Spanish town embraces socialism

Guy Hedgecoe Jul 4, 2013
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Spanish town embraces socialism

Guy Hedgecoe Jul 4, 2013
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Spain has been one of the countries most affected by the ongoing euro zone crisis, with its economy in a long recession and unemployment soaring. Andalusia, in the south of the country, is one of the regions hardest hit by this slump. But a small town called Marinaleda, led by a maverick politician, claims to be bucking the trend with an unusual economic model.
 
Marinaleda’s mayor, Juan Manuel Sanchez Gordillo, has been in power here since democracy returned to Spain in 1979. He says his old-fashioned brand of socialism is a way of pursuing utopia.
 
“A utopia seeks to convert people’s noblest dreams into reality, whether it’s decent housing, a job, or good healthcare,” he says.
 
But right now, Spain is finding that hard to achieve. It’s deep in recession and is trying to emerge from a financial crisis.
 
“Banks are being rescued with public money,” Gordillo said. “But people need to be rescued. What we do here is try and walk in the opposite direction.”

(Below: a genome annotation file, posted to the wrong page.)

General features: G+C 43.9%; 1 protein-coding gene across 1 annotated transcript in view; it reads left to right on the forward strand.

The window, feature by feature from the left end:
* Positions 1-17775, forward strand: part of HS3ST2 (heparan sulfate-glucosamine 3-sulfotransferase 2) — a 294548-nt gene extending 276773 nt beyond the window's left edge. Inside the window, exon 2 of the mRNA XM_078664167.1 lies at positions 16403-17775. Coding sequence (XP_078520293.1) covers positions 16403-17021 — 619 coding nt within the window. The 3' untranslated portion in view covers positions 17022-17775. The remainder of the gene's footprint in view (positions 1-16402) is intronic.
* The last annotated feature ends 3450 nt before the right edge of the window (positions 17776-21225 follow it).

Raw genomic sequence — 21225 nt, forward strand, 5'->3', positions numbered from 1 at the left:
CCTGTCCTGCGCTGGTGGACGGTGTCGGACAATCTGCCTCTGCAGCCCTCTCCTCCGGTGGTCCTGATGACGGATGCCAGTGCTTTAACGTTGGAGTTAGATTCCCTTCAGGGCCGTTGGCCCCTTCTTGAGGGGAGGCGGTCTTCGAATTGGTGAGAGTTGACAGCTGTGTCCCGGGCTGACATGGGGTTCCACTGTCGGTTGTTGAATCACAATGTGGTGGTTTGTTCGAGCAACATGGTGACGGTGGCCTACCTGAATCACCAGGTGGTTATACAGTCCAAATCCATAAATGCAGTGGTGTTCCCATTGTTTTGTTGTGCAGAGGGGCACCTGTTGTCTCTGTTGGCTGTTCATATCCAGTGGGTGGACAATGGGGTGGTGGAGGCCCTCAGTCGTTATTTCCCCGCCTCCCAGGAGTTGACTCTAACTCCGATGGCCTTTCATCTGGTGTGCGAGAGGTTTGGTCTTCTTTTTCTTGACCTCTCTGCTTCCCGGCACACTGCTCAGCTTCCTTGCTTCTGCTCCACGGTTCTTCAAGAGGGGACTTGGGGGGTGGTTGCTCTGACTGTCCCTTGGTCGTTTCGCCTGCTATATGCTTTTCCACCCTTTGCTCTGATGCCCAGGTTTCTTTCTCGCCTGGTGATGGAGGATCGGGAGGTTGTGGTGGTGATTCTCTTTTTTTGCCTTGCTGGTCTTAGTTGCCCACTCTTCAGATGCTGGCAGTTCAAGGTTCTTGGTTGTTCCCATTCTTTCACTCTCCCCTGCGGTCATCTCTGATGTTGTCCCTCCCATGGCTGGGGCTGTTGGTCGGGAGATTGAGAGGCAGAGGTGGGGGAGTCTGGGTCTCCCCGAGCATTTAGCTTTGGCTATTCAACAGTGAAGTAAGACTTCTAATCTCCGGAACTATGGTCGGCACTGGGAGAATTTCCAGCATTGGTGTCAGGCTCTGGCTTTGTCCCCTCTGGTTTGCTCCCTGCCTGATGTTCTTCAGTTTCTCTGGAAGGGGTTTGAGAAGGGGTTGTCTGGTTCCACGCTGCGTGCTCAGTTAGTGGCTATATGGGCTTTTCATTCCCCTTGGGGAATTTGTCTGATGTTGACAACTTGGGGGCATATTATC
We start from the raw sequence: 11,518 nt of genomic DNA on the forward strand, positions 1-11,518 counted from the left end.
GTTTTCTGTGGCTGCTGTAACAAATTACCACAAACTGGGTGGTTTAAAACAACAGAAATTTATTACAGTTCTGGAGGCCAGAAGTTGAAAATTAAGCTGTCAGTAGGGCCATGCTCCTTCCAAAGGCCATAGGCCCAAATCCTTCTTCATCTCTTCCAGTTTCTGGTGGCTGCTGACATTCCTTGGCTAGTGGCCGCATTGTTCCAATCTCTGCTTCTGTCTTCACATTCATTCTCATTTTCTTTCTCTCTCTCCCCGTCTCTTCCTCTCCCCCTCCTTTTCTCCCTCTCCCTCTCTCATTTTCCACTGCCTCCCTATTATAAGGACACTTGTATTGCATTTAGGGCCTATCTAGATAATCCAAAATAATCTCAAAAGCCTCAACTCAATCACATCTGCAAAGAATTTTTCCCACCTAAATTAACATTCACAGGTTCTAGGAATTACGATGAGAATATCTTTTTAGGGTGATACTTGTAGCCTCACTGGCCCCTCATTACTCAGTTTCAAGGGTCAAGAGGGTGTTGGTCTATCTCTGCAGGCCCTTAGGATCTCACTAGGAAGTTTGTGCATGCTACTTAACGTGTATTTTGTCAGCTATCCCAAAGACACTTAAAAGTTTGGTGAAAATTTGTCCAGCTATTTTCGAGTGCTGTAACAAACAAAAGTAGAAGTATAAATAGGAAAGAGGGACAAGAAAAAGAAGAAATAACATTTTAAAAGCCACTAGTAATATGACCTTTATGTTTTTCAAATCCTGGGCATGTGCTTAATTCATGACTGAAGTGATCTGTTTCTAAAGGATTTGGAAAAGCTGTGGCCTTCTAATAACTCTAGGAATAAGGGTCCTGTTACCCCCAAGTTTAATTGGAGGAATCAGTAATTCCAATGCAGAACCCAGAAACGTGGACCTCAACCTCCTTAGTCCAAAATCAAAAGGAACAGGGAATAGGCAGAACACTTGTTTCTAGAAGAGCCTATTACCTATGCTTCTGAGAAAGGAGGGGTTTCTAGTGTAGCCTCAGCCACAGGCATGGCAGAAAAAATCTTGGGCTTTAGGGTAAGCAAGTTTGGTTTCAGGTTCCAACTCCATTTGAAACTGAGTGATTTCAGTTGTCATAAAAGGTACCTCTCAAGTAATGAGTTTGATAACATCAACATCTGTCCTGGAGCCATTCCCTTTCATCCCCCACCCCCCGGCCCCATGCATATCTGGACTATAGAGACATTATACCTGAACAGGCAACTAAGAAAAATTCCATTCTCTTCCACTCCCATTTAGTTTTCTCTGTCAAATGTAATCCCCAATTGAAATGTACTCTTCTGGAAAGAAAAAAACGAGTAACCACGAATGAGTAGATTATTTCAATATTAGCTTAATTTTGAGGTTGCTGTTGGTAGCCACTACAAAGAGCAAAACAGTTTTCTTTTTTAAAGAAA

Walking in the opposite direction means direct action, such as a raid last year, when members of Gordillo’s labor union took shopping carts full of food from a supermarket without paying. They then gave the produce to local charities.
 
Such initiatives have earned this politician the nickname “the Robin Hood Mayor.”
   
Andalusia has a jobless rate of 37 percent. But in Marinaleda, it’s much lower, in great part because of an agricultural cooperative that gives work to locals such as Juan Prieto.
 
“Niney percent of people in Marinaleda live directly or indirectly off this project. There’s a group of us that work here permanently, and then others also come here when there’s work for them,” Prieto said.
 
Meanwhile, the town’s people can help build their own houses, making property much cheaper than in neighboring towns.
 
But not everyone buys into the mayor’s vision. Hipólito Aires Navarro is a local opposition politician who thinks his rival is too interventionist.

“Utopia means an unrealizable dream, which Marinaleda has been trying to achieve for 30 years. But the town will never achieve what the mayor calls utopia. We need more industry, but not industry that is managed by the mayor — it needs to be managed by businesses,” Navarro says.
 
But as Spain’s deepest economic crisis in living memory drags on, this small town looks set to keep swimming against the tide.

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